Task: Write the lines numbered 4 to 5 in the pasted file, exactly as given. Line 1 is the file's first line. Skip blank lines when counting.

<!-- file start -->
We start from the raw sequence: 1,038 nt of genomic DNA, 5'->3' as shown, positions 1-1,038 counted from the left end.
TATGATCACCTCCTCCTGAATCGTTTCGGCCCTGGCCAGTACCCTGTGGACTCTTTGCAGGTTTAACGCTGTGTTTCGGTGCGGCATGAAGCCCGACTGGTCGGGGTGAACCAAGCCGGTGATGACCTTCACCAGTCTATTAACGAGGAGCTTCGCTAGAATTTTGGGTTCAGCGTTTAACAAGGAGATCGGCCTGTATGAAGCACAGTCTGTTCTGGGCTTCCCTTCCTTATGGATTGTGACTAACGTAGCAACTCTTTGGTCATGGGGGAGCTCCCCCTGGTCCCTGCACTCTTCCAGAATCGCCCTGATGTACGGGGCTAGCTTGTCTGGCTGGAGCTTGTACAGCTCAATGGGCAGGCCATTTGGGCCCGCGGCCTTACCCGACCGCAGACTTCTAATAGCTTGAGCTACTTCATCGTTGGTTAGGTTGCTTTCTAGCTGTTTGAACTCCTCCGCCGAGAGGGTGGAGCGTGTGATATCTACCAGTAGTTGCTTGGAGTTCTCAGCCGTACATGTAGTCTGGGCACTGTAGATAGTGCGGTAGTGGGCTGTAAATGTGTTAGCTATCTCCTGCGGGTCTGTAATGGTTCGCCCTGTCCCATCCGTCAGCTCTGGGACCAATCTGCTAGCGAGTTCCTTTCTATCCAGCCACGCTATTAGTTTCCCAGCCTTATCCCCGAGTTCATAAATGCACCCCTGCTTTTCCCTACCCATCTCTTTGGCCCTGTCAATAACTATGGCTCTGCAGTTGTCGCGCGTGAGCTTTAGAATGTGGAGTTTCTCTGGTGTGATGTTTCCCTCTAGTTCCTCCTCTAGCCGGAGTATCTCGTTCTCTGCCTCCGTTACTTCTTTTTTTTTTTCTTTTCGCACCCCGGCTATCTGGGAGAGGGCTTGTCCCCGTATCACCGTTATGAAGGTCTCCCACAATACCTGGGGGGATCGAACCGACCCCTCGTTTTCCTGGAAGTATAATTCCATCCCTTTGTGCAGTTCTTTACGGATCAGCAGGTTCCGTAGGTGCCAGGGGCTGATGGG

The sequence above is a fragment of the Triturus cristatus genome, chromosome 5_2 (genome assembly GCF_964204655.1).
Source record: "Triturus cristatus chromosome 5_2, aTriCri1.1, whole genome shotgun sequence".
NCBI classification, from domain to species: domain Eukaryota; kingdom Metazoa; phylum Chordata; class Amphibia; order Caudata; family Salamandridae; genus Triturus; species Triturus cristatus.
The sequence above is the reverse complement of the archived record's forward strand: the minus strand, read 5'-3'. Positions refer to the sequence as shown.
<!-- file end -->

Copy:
Source record: "Triturus cristatus chromosome 5_2, aTriCri1.1, whole genome shotgun sequence".
NCBI classification, from domain to species: domain Eukaryota; kingdom Metazoa; phylum Chordata; class Amphibia; order Caudata; family Salamandridae; genus Triturus; species Triturus cristatus.